Billionaire shopping-mall developer Rick Caruso delivered what sounded like a political stump speech before a crowd of Valley business leaders Friday—while still keeping mum on whether he plans to run for mayor of Los Angeles in 2013.
Serving as keynote speaker for the Valley's United Chambers of Commerce Small Business Awards breakfast at the Warner Center Marriott, Caruso called for better public transportation, the breakdown of the Los Angeles Unified School District and the elimination of the gross receipts tax.
His company, Caruso Affiliated, owns the Encino Marketplace at Hayvenhurst Avenue and Ventura Boulevard, as well as the Americana at Brand in Glendale, the Grove and Burton Place Retail Center in Los Angeles, the Commons at Calabasas, Village at Moorpark, the Promenade at Westlake, the Lakes at Thousand Oaks and Waterside Marina Del Rey.
“What I thought I’d do today is give you the developer’s point of view on how to make Los Angeles more livable,” Caruso said at the awards breakfast.
He explained his belief that if each neighborhood had its own shopping center to act as a community hub, the city could be connected through those centers, he said.
“Today the Grove gets 20 million visitors per year. That’s 7 million more than Disneyland,” Caruso said. “So the question is, if a developer can create a livable and inviting space. Can the city do the same for its residents? And I believe the answer is yes. So how do we make L.A. more livable?”
First, he said, Los Angeles Unified School District is too big.
“700,000 students, 30,000 teachers, 1,100 schools spanning 700 miles. It’s the wrong scale. There’s no way you can feel connected to that,” Caruso said. “And everyone who studies public education will tell you that the most important thing is that there’s a connection between the school and the community.”
“I’m a big believer that the L.A. Unified School District needs to be broken up,” he said to loud applause.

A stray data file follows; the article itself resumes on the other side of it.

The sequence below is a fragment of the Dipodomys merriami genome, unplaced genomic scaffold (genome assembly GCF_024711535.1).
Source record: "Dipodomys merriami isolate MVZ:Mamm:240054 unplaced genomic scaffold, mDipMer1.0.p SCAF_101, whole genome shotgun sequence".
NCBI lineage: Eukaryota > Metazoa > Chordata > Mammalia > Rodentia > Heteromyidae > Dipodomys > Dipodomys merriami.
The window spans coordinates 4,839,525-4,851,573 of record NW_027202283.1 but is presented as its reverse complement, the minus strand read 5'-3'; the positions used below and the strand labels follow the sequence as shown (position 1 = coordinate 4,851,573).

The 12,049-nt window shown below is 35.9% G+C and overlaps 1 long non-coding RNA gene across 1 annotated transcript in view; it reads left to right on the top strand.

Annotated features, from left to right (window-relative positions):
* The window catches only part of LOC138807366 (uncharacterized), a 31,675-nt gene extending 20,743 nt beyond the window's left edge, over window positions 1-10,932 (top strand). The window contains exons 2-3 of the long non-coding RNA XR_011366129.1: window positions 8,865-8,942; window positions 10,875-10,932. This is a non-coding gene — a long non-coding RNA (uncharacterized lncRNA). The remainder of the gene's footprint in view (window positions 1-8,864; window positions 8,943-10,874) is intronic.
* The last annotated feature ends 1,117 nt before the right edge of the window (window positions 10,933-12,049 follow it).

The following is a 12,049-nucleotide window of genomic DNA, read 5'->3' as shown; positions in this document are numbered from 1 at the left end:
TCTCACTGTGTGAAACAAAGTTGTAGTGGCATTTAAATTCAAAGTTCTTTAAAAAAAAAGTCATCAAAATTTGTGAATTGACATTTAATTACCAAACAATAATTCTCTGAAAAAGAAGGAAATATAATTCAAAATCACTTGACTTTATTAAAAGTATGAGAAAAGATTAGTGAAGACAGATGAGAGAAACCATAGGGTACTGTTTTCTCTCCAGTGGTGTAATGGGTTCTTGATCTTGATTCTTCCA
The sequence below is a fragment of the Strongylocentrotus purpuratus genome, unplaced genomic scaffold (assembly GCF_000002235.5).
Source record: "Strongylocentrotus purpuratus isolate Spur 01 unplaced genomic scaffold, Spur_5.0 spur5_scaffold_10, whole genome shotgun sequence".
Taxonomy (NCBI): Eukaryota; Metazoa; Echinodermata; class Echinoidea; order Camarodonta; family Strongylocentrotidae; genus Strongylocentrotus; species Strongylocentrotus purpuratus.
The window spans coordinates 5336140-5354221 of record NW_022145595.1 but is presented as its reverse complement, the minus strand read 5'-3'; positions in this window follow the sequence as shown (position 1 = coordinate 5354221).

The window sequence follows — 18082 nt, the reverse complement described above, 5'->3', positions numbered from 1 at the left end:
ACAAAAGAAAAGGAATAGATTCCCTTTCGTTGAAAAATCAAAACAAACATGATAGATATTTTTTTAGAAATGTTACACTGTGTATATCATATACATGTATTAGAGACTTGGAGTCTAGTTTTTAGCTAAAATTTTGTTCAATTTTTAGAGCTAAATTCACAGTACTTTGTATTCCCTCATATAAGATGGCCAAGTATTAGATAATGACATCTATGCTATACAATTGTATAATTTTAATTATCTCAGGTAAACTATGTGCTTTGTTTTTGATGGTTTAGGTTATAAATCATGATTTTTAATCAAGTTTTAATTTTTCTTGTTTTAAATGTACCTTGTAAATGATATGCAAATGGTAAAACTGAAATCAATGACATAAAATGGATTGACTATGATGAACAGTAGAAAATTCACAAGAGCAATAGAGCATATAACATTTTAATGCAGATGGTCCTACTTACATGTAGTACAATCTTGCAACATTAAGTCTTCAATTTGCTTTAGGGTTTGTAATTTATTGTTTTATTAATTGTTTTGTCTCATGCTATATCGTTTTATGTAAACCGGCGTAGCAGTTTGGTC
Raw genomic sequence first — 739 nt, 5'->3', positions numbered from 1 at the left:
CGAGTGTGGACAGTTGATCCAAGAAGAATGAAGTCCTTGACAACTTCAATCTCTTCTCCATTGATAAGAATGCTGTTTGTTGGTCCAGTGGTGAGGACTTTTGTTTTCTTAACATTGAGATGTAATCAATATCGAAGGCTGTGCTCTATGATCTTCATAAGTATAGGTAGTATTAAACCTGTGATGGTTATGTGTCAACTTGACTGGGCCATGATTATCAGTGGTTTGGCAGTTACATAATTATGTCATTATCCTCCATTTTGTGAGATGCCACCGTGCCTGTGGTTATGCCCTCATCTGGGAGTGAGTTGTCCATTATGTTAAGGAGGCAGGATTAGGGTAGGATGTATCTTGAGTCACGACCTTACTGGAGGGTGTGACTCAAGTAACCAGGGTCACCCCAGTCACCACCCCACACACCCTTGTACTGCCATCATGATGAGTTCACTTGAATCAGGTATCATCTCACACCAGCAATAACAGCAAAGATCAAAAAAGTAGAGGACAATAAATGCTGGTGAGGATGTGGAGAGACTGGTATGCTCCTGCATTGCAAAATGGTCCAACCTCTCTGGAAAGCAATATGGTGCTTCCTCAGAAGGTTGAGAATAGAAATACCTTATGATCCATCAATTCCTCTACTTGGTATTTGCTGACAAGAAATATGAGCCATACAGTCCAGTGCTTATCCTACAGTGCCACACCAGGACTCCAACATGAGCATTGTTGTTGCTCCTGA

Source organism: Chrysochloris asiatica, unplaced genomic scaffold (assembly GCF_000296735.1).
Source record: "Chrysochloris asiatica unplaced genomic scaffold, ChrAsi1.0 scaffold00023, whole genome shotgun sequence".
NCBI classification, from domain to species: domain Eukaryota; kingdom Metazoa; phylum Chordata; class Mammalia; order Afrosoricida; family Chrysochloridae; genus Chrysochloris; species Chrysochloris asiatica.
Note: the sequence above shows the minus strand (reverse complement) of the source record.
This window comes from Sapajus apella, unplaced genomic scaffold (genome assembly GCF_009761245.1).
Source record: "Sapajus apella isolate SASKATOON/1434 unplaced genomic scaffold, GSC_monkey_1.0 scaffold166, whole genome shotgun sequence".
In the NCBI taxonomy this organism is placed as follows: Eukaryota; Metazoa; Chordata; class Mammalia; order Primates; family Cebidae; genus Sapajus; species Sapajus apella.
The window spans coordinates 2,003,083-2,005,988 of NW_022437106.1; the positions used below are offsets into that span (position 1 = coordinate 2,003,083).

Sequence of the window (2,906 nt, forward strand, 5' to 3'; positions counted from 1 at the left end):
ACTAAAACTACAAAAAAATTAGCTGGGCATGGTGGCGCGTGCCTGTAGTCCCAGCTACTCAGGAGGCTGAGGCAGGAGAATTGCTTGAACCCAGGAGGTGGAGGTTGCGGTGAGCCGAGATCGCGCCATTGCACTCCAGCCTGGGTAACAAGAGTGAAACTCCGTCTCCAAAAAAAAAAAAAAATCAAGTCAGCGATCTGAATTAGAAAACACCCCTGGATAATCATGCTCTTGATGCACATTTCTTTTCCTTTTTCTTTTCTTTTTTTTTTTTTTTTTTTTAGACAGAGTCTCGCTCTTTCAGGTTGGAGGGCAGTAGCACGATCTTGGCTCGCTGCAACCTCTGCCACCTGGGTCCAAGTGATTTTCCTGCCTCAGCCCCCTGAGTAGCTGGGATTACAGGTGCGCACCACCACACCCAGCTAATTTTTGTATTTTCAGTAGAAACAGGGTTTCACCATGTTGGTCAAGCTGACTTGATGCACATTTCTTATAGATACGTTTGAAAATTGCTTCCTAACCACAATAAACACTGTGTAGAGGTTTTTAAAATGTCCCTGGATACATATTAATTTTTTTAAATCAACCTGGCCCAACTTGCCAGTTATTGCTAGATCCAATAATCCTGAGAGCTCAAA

Second, he said, there’s too much regulation in Los Angeles. Caruso questioned how Los Angeles can compete with other cities long term.
“[Can you compete] when you have a gross receipts tax that takes a percentage off the top before a business ever makes a profit?” he asked. “I think the answer is no, because the cities around us are not doing that. So we need to revamp the gross receipts tax, and frankly, I think we need to get rid of it.”
Public transportation is also a key issue for Caruso, who said he owns the smallest, licensed railroad by the California Public Utilities Commission: the shiny green and brass trolly at the Grove.
He believes the city should use the playful spirit of the Grove trolly to build an efficient, above ground public transportation system throughout the city.
“If you build an engaging, interesting transportation system in Los Angeles, at the street level, where people can get off and walk Ventura Boulevard, shop, get back on, go grab a bite, get back on, connect to their car, and then get home, or vice versa, all of a sudden, you’re serving that customer and you’re serving those businesses to move the customer around and start spending dollars along boulevards. What are they going to do in a tube underground?” Caruso asked.